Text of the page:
18. Evidence was received from a number of other institutions and individuals, including former employees of the SSI (which was replaced by the Commission for Social Care Inspection in 2004) and politicians, who were responsible for the inspection and monitoring of social services provided by local authorities. The Inquiry heard from Ofsted (the Office for Standards in Education, Children Services and Skills, which replaced the Commission for Social Care Inspection in 2006) and the Independent Office of Police Complaints (IOPC). The Crown Prosecution Service provided written and oral evidence from Mr Gregor McGill, Director of Legal Services.

19. The Inquiry also heard and obtained expert evidence from Dr Alison Steele (Royal College of Paediatricians and Child Health) and Dr Emily Phibbs, a clinical psychologist. Emma Harewood, The Lighthouse’s development and service manager, provided information about The Lighthouse and its work as an organisation providing assistance and support for victims of child sexual abuse. The Inquiry was assisted by a statement from the Havens, a London-wide service providing assistance to victims of rape and sexual assault, including forensic medical examinations. Cardiff University was also commissioned by the Inquiry to research the development of policing in child sexual abuse investigations.[11]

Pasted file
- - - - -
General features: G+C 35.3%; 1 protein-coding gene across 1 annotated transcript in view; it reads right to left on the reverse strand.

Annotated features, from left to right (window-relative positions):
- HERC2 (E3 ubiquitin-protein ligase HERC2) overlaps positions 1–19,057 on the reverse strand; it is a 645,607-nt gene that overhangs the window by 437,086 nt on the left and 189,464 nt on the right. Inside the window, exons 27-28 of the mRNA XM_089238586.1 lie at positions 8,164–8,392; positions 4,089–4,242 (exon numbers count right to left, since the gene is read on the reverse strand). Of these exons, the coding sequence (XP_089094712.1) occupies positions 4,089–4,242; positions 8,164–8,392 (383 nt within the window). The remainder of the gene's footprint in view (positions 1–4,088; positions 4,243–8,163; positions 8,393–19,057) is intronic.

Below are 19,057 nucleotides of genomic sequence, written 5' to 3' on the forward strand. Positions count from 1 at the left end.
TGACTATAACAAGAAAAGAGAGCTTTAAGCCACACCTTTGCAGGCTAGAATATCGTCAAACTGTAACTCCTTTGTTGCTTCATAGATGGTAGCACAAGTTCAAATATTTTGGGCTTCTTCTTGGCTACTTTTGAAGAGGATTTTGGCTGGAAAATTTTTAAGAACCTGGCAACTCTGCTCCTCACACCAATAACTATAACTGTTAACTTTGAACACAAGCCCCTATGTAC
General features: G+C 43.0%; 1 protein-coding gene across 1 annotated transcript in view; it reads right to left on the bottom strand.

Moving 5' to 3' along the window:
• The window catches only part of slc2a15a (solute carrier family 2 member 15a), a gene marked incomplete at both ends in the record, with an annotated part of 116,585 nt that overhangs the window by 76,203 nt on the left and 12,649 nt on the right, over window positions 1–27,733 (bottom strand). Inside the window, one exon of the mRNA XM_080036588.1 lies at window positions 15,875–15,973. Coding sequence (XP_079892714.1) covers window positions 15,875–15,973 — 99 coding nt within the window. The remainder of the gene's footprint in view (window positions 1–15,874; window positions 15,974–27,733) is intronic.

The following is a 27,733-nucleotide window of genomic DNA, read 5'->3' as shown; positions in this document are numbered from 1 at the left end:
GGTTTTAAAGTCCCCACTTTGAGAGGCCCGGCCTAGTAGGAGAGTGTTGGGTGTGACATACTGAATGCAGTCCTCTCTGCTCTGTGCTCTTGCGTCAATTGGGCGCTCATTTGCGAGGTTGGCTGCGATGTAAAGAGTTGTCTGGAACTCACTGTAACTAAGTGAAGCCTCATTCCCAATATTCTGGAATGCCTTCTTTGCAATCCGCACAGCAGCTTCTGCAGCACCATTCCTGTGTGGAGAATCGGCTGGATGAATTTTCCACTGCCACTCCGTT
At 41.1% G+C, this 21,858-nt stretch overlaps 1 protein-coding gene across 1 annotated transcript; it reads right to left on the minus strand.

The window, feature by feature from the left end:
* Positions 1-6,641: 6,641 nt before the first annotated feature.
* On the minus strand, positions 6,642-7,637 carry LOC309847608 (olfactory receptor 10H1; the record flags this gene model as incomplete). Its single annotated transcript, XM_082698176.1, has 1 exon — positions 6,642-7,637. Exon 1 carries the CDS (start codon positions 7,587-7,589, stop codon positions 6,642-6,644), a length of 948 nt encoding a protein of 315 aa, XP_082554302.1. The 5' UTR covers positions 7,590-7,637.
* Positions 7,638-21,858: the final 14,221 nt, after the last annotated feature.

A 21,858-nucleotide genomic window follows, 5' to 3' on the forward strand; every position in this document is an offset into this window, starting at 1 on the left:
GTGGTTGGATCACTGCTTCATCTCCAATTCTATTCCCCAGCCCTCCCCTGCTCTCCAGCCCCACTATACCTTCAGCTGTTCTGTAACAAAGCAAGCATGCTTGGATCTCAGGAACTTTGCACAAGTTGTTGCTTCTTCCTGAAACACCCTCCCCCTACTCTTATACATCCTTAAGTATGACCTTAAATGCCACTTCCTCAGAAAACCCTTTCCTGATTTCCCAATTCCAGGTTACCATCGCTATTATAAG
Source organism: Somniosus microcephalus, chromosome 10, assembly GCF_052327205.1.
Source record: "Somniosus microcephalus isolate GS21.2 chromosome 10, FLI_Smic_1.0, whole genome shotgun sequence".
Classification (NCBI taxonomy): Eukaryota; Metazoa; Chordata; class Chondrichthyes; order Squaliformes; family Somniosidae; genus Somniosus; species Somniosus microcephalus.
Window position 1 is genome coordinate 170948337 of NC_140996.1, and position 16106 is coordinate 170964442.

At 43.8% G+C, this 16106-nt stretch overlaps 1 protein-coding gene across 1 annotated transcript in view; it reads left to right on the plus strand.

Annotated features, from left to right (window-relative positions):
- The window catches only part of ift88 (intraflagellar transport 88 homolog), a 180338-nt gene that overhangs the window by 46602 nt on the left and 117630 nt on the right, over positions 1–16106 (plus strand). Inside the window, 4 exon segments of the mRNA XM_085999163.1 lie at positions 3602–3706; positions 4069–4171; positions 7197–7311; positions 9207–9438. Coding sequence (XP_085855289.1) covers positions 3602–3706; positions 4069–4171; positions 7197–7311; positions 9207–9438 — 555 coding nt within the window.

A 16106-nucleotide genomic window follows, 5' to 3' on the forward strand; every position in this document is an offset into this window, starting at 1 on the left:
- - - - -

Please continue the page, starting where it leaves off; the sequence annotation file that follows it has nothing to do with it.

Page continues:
20. In preparation for the final public hearing, the Inquiry obtained more than 35,000 documents (totalling in excess of 360,000 pages) from a range of organisations, institutions and individuals, including Lambeth Council, the Metropolitan Police Service and the Crown Prosecution Service. Social services files were also reviewed, including those generated by Lambeth Council’s five-year CHILE investigation of its children’s homes.

21. A number of witnesses, including all complainant and victim and survivor core participants, were invited to provide their views about any practical recommendations they would like the Inquiry to consider. Those views were collated into a schedule which is included as Annex 4 to this report.